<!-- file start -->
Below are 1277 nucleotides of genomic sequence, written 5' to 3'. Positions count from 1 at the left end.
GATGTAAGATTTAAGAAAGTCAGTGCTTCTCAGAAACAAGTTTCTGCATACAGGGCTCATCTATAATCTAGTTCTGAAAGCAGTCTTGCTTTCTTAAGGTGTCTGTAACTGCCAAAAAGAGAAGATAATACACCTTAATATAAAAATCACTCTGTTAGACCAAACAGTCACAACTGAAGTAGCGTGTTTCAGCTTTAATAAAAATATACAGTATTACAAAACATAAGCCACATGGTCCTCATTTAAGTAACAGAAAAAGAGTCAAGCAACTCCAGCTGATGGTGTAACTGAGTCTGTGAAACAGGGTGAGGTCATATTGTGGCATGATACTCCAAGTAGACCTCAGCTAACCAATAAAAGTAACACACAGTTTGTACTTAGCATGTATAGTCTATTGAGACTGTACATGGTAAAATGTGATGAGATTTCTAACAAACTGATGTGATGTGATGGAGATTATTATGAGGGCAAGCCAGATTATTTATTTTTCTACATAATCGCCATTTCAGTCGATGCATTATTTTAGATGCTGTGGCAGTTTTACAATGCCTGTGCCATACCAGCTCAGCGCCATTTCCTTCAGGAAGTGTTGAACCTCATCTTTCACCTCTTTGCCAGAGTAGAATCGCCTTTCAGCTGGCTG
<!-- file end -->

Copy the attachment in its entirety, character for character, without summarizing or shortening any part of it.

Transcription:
Below are 1277 nucleotides of genomic sequence, written 5' to 3'. Positions count from 1 at the left end.
GATGTAAGATTTAAGAAAGTCAGTGCTTCTCAGAAACAAGTTTCTGCATACAGGGCTCATCTATAATCTAGTTCTGAAAGCAGTCTTGCTTTCTTAAGGTGTCTGTAACTGCCAAAAAGAGAAGATAATACACCTTAATATAAAAATCACTCTGTTAGACCAAACAGTCACAACTGAAGTAGCGTGTTTCAGCTTTAATAAAAATATACAGTATTACAAAACATAAGCCACATGGTCCTCATTTAAGTAACAGAAAAAGAGTCAAGCAACTCCAGCTGATGGTGTAACTGAGTCTGTGAAACAGGGTGAGGTCATATTGTGGCATGATACTCCAAGTAGACCTCAGCTAACCAATAAAAGTAACACACAGTTTGTACTTAGCATGTATAGTCTATTGAGACTGTACATGGTAAAATGTGATGAGATTTCTAACAAACTGATGTGATGTGATGGAGATTATTATGAGGGCAAGCCAGATTATTTATTTTTCTACATAATCGCCATTTCAGTCGATGCATTATTTTAGATGCTGTGGCAGTTTTACAATGCCTGTGCCATACCAGCTCAGCGCCATTTCCTTCAGGAAGTGTTGAACCTCATCTTTCACCTCTTTGCCAGAGTAGAATCGCCTTTCAGCTGGCTG